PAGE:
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Local cancer center teams with CU

Alex Miller

EDWARDS – It’s not many small counties that have a hospital with their own cancer center, and Eagle County’s intends to get even stronger though a new relationship with the University of Colorado.Shaw Regional Cancer Center, operated by Vail Valley Medical Center, recently announced it has formed a clinical and educational relationship with the University of Colorado Cancer Center in Aurora. “It offers us access to clinical trials, so patients can get some of that cutting-edge treatment that’s out there,” said Scott Boie, spokesman for the hospital. “It also opens up a big education resource for our clinical people. We’re excited about it.”Boie said the cancer center also plans to hire its own full-time oncologist (cancer doctor) in the near future, which will further increase the level of service to cancer patients in the center’s service area, which includes Eagle, Summit, Pitkin, Garfield, Lake and Routt counties. Previously, the center made do with an oncologist from Denver coming up one day a week.

Until the new doctor is on board, the agreement with CU means oncologists will be up two days a week, according to Tracey Samdahl, senior director at Shaw.”We’ll be getting disease-specific specialists,” Samdahl said. “So we’ll have specialists coming up in breast cancer, prostate cancer … it will really serve the community.”While Shaw is in the process of recruiting a full-time oncologist, Samdahl said the CU doctors will bridge the gap treating patients. That gives the center more time to find the right person, and for that doctor to exit his or her previous position – a process that can take several months, Samdahl said.Healing advantageSamdahl said Shaw Regional Cancer Center provides an exceptional level of service to cancer patients for what is essentially a rural community. It makes an enormous difference, she said, for people to receive such care near their home.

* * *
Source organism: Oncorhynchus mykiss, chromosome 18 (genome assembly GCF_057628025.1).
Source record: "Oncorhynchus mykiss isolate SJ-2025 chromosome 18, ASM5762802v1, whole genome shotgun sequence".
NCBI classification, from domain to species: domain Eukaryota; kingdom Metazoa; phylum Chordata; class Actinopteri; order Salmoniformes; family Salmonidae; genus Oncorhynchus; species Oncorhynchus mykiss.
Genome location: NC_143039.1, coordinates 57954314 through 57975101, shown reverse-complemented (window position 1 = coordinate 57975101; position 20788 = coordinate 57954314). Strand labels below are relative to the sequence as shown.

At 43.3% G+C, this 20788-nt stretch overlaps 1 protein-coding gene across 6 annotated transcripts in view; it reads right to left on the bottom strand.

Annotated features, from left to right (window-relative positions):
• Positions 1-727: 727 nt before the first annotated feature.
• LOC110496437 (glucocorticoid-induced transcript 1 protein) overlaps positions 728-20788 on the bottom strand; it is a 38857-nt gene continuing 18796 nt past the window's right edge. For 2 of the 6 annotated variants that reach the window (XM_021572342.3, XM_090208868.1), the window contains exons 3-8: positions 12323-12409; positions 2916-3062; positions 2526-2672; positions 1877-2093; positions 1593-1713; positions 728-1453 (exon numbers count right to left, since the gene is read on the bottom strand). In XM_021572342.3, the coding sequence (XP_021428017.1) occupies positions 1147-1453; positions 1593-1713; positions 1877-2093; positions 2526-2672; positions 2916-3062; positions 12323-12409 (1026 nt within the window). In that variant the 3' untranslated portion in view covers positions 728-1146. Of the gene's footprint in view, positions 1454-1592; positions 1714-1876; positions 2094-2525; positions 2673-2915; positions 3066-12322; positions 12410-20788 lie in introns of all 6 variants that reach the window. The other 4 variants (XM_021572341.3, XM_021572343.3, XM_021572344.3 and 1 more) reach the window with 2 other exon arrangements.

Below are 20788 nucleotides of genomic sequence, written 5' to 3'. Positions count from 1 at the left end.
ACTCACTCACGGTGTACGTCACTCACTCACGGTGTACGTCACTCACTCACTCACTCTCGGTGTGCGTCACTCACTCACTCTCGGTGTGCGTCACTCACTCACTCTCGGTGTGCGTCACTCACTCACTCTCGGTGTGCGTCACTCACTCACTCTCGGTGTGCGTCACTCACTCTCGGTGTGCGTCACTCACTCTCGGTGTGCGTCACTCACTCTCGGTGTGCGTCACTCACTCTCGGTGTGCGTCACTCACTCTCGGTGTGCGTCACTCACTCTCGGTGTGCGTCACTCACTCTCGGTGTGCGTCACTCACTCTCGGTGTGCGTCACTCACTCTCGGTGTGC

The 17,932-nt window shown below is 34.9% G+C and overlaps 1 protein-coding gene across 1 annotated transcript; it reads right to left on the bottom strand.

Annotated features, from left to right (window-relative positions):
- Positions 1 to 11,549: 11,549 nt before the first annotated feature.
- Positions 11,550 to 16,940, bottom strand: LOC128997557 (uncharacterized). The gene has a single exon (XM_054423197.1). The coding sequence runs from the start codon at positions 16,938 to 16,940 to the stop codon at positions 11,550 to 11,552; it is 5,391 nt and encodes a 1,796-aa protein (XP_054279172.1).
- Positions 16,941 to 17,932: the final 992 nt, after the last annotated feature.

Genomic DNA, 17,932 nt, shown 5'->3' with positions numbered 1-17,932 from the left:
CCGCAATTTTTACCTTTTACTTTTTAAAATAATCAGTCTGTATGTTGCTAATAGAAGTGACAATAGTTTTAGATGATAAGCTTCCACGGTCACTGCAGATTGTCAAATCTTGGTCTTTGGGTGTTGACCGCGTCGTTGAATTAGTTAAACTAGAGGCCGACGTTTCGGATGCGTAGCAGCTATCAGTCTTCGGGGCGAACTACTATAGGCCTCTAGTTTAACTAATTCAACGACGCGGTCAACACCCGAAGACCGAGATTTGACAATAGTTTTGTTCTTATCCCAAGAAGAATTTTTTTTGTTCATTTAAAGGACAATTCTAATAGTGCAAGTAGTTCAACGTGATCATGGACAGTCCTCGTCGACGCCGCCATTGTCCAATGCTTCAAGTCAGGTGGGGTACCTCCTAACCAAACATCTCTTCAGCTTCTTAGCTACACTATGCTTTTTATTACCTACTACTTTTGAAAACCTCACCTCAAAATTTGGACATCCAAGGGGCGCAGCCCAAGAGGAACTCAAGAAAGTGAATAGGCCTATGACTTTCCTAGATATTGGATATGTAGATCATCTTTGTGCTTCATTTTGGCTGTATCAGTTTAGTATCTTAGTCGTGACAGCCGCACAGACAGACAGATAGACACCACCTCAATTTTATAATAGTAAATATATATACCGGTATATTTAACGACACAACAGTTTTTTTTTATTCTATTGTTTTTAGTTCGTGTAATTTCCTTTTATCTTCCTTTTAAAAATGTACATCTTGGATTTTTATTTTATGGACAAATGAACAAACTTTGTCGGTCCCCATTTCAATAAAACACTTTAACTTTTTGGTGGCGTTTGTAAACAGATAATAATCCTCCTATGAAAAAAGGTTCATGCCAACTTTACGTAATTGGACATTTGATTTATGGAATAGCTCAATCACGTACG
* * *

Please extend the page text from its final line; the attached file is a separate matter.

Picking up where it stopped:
“Everyone’s more comfortable in their own home,” she said. “Cancer is very psychological as well as physical; it can be very fatiguing with a lot of side effects.”Traveling down to Denver, for example, adds an additional burden on the patient, especially when treatments require them to spend the night.”It makes a tremendous difference in healing,” Samdahl said of receiving care closer to home.In addition to proximity to its patients, Samdahl said Shaw has the latest in technology for treating cancer – plus a strong team behind it.”We’re incredibly blessed with a team we recruited nationally to serve these patients,” she said. “All that technology doesn’t mean much if you don’t have the people with the patience and the personalities to deliver the treatment.”



Like most cancer centers, Samdahl said Shaw deals primarily with breast and prostate cancer, although she noted the facility sees a fair share of head and neck cancers as well. “We’re not sure why that is,” she said. “But it could have something to do with people getting diagnosed early due to awareness of the center.”Alex Miller can be reached at 949-0555, ext. 14625, or amiller@vaildaily.com.Vail Daily, Vail, Colorado


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